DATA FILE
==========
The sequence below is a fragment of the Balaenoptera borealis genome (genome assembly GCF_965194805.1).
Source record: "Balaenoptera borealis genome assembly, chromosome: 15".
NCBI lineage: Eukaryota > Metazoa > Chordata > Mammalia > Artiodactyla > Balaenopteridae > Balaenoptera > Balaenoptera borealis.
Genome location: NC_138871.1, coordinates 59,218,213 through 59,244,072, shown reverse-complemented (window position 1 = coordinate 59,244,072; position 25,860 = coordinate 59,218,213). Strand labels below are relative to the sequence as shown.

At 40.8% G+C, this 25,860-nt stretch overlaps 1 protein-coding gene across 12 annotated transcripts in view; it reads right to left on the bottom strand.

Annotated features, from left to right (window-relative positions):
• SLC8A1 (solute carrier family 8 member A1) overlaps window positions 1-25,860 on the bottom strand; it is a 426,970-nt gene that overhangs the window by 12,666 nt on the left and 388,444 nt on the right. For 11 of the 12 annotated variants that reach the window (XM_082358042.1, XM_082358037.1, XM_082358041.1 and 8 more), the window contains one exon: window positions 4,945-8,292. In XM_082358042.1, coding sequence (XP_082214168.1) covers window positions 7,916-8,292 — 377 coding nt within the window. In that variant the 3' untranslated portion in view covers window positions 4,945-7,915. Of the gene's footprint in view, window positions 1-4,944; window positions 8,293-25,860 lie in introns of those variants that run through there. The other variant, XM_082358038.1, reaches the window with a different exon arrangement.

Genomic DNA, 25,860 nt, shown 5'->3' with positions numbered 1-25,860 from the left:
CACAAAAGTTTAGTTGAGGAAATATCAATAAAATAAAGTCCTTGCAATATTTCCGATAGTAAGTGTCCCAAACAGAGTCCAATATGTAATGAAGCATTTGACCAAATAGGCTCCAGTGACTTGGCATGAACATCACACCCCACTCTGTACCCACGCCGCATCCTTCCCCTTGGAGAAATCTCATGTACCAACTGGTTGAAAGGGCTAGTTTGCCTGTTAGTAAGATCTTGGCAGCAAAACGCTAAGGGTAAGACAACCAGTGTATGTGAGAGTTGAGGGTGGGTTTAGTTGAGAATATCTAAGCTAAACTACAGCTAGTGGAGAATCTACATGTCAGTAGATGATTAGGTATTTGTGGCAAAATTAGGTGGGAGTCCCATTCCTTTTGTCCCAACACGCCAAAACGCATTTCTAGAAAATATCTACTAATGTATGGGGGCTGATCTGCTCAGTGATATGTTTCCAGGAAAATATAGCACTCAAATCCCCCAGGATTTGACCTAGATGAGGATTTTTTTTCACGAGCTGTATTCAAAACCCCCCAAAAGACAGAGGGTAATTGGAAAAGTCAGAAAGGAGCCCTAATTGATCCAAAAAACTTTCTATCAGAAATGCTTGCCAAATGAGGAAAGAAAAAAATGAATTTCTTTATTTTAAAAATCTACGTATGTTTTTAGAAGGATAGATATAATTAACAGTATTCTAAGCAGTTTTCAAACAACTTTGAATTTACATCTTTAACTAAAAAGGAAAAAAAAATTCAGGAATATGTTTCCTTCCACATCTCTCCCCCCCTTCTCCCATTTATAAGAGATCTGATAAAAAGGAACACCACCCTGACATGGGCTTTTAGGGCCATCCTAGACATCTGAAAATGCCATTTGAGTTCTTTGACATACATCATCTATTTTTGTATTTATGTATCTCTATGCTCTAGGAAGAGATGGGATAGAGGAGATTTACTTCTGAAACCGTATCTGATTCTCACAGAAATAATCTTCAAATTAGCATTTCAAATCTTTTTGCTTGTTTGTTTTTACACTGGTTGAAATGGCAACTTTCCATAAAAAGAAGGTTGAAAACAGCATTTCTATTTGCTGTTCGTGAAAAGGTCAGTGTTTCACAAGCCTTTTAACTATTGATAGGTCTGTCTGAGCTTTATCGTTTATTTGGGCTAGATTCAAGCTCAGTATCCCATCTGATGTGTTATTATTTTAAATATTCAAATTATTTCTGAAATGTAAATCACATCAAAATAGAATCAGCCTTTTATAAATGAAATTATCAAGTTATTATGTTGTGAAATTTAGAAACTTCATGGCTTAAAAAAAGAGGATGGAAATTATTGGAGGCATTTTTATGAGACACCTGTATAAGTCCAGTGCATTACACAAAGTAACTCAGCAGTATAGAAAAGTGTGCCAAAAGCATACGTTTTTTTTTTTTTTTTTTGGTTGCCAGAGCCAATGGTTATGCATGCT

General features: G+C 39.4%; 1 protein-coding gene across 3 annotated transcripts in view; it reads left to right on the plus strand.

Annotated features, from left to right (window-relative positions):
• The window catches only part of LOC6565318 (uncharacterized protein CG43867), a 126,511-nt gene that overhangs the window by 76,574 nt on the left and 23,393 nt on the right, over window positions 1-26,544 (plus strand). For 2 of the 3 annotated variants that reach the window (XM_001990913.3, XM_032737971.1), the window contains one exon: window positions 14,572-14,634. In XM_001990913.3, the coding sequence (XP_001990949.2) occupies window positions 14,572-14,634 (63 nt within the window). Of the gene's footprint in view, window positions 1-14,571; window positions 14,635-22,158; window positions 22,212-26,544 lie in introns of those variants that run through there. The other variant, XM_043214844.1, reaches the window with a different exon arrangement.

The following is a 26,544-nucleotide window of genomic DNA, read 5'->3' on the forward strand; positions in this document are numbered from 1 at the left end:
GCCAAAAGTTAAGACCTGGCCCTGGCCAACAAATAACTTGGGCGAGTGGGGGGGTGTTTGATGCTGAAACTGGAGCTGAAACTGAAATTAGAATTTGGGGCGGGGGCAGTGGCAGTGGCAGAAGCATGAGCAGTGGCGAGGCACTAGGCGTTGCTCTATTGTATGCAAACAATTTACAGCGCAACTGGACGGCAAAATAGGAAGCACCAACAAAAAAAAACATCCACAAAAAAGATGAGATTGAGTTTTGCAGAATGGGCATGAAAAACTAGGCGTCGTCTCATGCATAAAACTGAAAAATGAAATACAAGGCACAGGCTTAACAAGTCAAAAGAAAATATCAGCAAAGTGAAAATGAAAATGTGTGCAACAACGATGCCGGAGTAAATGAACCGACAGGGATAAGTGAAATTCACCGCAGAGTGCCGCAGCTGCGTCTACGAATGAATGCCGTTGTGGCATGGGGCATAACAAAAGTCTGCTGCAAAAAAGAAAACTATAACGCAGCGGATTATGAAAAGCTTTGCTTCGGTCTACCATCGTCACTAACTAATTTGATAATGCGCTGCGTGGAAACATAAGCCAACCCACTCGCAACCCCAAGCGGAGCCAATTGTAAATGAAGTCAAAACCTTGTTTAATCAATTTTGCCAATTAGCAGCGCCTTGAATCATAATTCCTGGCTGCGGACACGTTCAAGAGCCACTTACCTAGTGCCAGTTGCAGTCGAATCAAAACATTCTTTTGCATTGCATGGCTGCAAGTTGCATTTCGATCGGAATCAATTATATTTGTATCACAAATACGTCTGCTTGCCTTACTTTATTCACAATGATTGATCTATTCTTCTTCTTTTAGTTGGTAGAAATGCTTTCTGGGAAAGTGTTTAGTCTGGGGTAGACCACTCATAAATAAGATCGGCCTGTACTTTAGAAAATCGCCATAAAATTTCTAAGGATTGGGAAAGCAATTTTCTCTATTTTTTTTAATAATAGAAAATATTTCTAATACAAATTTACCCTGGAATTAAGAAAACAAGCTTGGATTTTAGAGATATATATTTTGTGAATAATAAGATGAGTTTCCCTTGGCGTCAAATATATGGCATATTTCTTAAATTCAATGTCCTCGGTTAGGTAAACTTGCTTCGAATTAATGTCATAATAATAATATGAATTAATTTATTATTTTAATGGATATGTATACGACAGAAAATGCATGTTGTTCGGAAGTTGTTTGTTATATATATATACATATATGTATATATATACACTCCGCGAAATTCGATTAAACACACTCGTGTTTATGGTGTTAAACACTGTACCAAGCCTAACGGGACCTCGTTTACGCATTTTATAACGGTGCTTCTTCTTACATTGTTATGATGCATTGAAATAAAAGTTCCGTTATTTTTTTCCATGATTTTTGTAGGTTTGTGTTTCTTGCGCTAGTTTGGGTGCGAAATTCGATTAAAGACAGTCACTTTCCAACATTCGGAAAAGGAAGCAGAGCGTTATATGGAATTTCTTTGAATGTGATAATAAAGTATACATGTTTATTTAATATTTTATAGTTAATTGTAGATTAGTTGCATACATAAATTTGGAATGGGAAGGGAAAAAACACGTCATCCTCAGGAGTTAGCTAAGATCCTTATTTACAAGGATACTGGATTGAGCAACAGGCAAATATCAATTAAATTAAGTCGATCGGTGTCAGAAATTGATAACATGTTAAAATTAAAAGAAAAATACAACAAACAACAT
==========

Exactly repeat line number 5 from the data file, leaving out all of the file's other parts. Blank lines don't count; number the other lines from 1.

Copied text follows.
At 40.8% G+C, this 25,860-nt stretch overlaps 1 protein-coding gene across 12 annotated transcripts in view; it reads right to left on the bottom strand.